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Buchkapitel

ET: A Third Generation Observatory

MPG-Autoren
http://pubman.mpdl.mpg.de/cone/persons/resource/persons40475

Lück,  Harald
Laser Interferometry & Gravitational Wave Astronomy, AEI-Hannover, MPI for Gravitational Physics, Max Planck Society;

Externe Ressourcen
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Volltexte (frei zugänglich)

AdvGWD_ET.pdf
(beliebiger Volltext), 685KB

Book154_458071.pdf
(beliebiger Volltext), 18MB

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Zitation

Lück, H., & Punturo, M. (2012). ET: A Third Generation Observatory. In Advanced Gravitational Wave Detectors (pp. 298-316). Cambridge, Mass.: Cambridge University Press.


Zitierlink: http://hdl.handle.net/11858/00-001M-0000-0012-BD15-C
Zusammenfassung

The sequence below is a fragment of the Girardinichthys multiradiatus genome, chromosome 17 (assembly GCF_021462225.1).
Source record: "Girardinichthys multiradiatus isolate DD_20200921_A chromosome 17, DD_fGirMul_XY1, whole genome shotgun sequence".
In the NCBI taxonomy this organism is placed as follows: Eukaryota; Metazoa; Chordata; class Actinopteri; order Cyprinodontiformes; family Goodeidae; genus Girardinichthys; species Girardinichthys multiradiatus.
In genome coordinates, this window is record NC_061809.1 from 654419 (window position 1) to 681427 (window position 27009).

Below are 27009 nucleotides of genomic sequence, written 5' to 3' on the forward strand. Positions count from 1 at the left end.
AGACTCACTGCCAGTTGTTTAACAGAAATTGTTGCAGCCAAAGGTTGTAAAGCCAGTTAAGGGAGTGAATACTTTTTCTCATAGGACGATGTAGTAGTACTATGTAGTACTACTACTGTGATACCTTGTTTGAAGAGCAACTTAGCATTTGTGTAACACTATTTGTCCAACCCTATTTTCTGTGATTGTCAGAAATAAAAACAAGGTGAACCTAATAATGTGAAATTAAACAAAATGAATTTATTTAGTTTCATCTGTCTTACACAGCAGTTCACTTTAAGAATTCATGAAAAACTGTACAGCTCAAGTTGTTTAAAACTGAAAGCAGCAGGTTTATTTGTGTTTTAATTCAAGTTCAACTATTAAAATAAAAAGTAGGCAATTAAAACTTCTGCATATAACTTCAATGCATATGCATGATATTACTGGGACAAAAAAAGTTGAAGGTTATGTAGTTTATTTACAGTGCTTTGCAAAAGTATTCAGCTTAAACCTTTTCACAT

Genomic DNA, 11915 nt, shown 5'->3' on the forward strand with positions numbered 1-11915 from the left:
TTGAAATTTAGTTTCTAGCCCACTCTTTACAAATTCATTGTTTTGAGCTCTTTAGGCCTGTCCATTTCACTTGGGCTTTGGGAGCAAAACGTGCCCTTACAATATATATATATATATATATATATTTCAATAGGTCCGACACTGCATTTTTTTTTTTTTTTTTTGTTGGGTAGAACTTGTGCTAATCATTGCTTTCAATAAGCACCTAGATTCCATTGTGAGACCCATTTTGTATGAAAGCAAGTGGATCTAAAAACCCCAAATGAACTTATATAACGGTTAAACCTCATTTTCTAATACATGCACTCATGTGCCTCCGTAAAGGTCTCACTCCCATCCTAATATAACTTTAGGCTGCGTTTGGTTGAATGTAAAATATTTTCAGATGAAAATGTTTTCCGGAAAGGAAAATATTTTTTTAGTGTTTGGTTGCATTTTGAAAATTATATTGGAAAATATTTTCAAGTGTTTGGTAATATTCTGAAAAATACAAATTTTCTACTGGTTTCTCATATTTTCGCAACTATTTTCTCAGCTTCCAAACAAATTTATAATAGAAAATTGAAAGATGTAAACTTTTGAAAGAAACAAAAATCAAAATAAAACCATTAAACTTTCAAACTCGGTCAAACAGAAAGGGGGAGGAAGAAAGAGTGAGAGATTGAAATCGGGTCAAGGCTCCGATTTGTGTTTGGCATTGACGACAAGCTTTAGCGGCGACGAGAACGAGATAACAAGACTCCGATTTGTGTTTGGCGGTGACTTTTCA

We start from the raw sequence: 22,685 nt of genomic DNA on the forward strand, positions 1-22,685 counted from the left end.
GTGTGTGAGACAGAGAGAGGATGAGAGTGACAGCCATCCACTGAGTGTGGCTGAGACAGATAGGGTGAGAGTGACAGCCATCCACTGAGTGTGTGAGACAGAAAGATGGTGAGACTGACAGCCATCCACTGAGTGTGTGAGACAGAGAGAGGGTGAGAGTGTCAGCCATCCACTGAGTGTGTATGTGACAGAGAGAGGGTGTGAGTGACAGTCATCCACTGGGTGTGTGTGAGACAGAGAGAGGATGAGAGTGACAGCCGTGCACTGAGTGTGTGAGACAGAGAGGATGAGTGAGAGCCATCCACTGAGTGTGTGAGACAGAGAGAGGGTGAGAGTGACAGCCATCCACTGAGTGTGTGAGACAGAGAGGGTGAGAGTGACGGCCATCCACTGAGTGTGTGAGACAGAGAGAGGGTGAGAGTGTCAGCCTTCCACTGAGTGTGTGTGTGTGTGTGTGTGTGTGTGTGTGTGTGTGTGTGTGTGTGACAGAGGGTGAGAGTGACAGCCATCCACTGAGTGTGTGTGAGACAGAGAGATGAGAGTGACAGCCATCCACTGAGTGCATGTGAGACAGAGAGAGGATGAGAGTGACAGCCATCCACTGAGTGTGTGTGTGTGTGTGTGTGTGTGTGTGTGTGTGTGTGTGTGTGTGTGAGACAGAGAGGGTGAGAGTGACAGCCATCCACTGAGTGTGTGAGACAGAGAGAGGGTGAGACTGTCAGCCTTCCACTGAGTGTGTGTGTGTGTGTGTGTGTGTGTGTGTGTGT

Plans for a third generation interferometric gravitational wave (GW) detector are epitomised by the Einstein Telescope proposal. We start by describing the motivation for building third generation instruments, followed by a description of the different science objectives that can be achieved by such an observatory. In the next section we discuss the technological challenges that must be met to achieve third generation sensitivities. The final section outlines a possible timeline for the development of this detector and various detector configurations that are being considered. Introduction to the third generation of GW observatories As described in the previous chapters and based on the current models of GW sources, the next generation of advanced interferometric GW detectors (the ‘second’ generation of GW interferometers, such as ‘Advanced LIGO'and ‘Advanced Virgo’) promise the detection of GW in the first year of operation close to the target sensitivity. For example, at the nominal sensitivity of these apparatuses, it is expected that a few tens of coalescing neutron stars will be detected each year. But, apart from extremely rare events, the expected signal-to-noise ratio (SNR) of these events, in the advanced detectors, is too low for precise astronomical studies of the GW sources and for complementing optical and X-ray observations in the study of fundamental systems and processes in the Universe. These evaluations and the need for observational precision in GW astronomy have led the GW community to start a long investigative process into the future evolution of advanced detectors to a new (‘third’) generation of apparatuses (Punturo et al., 2009), with a considerably improved sensitivity.